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NCAA leaves transgender inclusion decisions to individual sports


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J-P Mauro - published on 01/23/22

Transgender student athletes are now required to provide documentation of their testosterone levels throughout the season.

The NCAA has updated its policy on transgender participation in collegiate sports. On Wednesday, the NCAA Board of Governors voted to approach transgender participation in a sport-by-sport basis. The new rules, which went into effect immediately, hope to balance fairness, inclusion, and safety for all student athletes. 

According to the NCAA, the changes largely fall in line with the recent policy updates implemented by the International Olympic Committee (IOC). In 2021, the IOC released a new framework on transgender participation that also left the decision up the the national governing body of each sport. 

While the NCAA has placed the power to make decision on transgender inclusion in the hands of the sport, the Board of Governors urged the divisions to be flexible. They suggest that if a transgender athlete loses eligibility, the sport should provide additional eligibility for the athlete. It is unclear if this means creating new criteria or alternative events to compete in.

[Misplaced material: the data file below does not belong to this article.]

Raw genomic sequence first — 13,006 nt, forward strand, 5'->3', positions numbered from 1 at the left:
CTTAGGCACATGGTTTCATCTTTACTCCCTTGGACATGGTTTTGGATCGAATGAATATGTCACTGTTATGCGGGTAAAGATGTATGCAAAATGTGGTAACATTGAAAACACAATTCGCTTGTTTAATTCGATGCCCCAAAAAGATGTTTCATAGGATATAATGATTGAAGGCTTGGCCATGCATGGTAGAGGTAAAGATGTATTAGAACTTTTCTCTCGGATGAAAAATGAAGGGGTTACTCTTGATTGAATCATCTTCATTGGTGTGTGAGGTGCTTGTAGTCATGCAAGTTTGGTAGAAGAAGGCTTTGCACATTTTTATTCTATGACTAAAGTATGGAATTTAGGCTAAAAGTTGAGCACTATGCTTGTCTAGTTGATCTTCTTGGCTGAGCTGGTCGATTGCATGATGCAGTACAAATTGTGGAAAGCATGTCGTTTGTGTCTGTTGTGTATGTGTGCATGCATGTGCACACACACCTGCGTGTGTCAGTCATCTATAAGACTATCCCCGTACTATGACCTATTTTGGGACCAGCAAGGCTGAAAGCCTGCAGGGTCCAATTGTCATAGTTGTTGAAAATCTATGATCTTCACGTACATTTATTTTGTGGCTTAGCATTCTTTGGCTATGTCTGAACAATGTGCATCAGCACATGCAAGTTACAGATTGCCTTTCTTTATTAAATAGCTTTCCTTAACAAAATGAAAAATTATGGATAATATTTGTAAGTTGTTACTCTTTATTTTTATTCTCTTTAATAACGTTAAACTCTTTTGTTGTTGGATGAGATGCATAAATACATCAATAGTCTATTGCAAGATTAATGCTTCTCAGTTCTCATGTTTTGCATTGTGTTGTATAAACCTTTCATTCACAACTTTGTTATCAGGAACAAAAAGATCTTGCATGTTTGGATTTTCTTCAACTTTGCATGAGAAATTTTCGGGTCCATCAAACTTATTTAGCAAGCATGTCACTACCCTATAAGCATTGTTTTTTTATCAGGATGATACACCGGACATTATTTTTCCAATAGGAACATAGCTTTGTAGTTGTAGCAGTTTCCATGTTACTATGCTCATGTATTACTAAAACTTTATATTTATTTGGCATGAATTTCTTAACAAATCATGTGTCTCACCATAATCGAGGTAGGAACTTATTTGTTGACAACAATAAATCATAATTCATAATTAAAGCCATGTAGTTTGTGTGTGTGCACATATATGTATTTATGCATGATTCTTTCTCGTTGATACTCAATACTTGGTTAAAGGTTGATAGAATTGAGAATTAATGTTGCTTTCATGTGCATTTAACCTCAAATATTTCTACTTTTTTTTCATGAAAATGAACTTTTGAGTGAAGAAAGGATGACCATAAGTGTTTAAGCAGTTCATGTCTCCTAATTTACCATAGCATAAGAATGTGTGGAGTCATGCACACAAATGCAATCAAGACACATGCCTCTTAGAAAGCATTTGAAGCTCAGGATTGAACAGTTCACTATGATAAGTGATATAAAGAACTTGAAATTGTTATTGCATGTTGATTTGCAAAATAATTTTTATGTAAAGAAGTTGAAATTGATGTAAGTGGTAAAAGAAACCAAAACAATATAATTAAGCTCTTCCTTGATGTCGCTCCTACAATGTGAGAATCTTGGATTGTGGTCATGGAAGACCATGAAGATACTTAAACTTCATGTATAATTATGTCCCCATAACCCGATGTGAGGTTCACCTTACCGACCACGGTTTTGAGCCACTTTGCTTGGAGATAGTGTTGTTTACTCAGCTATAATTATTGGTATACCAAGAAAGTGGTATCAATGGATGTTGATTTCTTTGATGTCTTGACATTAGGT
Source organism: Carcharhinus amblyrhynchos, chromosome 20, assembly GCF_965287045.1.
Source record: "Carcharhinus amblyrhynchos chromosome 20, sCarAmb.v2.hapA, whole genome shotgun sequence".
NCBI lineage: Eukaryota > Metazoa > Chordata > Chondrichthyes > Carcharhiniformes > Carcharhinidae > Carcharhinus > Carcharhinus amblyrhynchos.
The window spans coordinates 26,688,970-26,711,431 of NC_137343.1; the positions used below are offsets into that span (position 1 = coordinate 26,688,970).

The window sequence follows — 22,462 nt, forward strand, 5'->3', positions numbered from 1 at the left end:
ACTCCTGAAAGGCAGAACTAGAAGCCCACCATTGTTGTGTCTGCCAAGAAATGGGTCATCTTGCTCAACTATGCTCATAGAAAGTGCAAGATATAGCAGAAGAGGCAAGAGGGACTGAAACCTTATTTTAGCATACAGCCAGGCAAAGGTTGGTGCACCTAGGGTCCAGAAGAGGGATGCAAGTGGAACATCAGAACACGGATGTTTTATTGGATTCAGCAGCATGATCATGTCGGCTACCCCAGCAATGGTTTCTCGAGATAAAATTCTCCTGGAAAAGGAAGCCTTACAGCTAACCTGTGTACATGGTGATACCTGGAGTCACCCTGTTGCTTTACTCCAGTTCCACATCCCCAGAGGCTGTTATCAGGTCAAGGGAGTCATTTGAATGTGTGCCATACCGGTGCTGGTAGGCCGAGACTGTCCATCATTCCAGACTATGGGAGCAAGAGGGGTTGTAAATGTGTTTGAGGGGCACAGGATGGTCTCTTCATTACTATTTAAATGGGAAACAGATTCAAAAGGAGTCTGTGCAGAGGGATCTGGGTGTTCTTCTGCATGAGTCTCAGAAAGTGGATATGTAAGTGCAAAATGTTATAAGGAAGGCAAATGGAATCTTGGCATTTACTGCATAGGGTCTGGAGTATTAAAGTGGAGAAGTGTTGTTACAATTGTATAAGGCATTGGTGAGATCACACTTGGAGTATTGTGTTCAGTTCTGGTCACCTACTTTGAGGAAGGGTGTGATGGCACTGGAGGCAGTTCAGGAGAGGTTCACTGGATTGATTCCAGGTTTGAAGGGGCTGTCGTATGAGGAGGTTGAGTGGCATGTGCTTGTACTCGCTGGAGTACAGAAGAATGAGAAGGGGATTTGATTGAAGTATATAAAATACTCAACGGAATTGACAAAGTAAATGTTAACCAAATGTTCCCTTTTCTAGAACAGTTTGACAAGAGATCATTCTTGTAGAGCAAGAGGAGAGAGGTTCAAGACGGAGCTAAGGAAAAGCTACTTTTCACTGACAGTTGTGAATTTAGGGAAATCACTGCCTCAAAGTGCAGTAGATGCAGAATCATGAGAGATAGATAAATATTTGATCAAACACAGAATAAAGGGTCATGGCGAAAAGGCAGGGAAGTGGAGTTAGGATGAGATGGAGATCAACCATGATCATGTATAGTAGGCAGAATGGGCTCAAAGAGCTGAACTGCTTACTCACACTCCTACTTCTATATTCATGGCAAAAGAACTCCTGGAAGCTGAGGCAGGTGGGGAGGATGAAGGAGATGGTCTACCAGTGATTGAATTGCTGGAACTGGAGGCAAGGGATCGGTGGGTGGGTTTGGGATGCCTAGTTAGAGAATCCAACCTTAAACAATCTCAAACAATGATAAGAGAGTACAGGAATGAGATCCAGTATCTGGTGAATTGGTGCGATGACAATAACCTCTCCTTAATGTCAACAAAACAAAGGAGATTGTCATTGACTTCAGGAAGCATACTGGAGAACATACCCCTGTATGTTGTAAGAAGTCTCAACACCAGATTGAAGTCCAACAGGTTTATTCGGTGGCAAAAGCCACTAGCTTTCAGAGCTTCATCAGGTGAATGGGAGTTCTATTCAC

John DeGioia, chairman of the NCAA board said in a statement: 

“We are steadfast in our support of transgender student-athletes and the fostering of fairness across college sports. It is important that NCAA member schools, conferences and college athletes compete in an inclusive, fair, safe and respectful environment and can move forward with a clear understanding of the new policy.”

Testosterone documentation

The policy changes will already affect the 2022 championships for winter sports. As of now, transgender atheletes must provide documentation of their testosterone levels four weeks prior to the championship competition. Beginning next year, they must also provide such documentation at the start of their season and six months after the season begins. 

The documentation will work to prevent the assumption of an unfair advantage on the part of the transgender athletes. The IOC framework notes that an unfair advantage should never be assumed, but they admit that there are “advantage[s] gained by altering one’s body” that exist at elite-level competition.


The USCCB has yet to comment on the NCAA’s policy changes, but the bishops have already spoken about transgenderism in student athletics. In 2020, Bishop Michael C. Barber and Bishop David A. Konderla penned a letter to Congress over a Title IX dispute. They noted that males “possess a distinct physical advantage in a number of sports,” and warned of “physical safety concerns in high-contact sports,” between biological males and female athletes. 

Despite safety concerns and the perception of an unfair advantage, however, the bishops stood by transgender athlete’s right to compete. They wrote: 

“Youth who experience gender identity discordance should be assured the right to participate in, or try-out for, student athletics on the same terms as any of their peers, in co-educational activities or, where sexes are separated, in accord with their given sex,” said the bishops, adding that “Harassment or unjust discrimination against them in this regard is unequivocally immoral.”

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